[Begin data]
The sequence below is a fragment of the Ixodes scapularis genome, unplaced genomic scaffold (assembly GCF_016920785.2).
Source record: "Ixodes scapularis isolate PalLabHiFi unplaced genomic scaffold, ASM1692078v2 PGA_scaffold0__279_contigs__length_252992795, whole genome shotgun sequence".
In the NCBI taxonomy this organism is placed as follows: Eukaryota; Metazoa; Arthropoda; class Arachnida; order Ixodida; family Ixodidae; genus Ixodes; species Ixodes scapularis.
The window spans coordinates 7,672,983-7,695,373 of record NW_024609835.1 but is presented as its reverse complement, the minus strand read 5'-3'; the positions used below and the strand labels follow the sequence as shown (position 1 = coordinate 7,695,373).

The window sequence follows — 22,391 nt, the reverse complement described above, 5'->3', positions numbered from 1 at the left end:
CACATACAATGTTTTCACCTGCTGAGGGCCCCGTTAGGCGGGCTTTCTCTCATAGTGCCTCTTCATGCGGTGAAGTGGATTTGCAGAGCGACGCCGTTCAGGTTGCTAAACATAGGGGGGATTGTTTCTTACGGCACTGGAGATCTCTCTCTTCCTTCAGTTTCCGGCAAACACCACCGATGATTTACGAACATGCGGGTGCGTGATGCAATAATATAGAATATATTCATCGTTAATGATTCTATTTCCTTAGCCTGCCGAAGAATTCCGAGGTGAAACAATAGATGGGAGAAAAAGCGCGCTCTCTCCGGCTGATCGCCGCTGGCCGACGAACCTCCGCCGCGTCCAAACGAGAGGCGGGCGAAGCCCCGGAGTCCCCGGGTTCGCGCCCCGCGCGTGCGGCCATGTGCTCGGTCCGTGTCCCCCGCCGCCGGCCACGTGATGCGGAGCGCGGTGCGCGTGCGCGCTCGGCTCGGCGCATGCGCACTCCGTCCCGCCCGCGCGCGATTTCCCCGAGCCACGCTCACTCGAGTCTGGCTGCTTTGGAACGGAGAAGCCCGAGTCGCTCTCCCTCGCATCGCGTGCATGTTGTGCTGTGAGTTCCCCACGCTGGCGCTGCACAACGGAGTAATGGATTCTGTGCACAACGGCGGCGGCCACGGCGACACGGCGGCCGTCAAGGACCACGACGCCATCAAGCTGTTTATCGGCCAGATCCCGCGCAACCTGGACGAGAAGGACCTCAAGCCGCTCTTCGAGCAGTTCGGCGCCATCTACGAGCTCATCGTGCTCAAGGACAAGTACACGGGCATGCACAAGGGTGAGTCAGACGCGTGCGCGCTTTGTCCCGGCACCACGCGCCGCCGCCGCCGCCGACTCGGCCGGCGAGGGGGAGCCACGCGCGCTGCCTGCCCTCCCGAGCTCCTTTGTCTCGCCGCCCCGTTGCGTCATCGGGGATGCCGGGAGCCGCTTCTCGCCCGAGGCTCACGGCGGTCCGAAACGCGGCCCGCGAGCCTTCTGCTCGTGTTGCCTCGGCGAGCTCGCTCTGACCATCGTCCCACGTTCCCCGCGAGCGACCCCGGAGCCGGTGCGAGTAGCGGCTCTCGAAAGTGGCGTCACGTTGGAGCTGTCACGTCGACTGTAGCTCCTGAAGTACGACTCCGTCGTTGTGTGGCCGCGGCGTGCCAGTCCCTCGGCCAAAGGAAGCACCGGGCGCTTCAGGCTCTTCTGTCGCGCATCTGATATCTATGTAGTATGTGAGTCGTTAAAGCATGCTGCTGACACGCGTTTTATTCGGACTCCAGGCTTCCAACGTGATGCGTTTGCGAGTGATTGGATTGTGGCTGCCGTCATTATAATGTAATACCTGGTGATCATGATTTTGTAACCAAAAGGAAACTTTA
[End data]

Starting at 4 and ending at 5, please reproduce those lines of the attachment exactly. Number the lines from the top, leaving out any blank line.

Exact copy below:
The window spans coordinates 7,672,983-7,695,373 of record NW_024609835.1 but is presented as its reverse complement, the minus strand read 5'-3'; the positions used below and the strand labels follow the sequence as shown (position 1 = coordinate 7,695,373).

The window sequence follows — 22,391 nt, the reverse complement described above, 5'->3', positions numbered from 1 at the left end: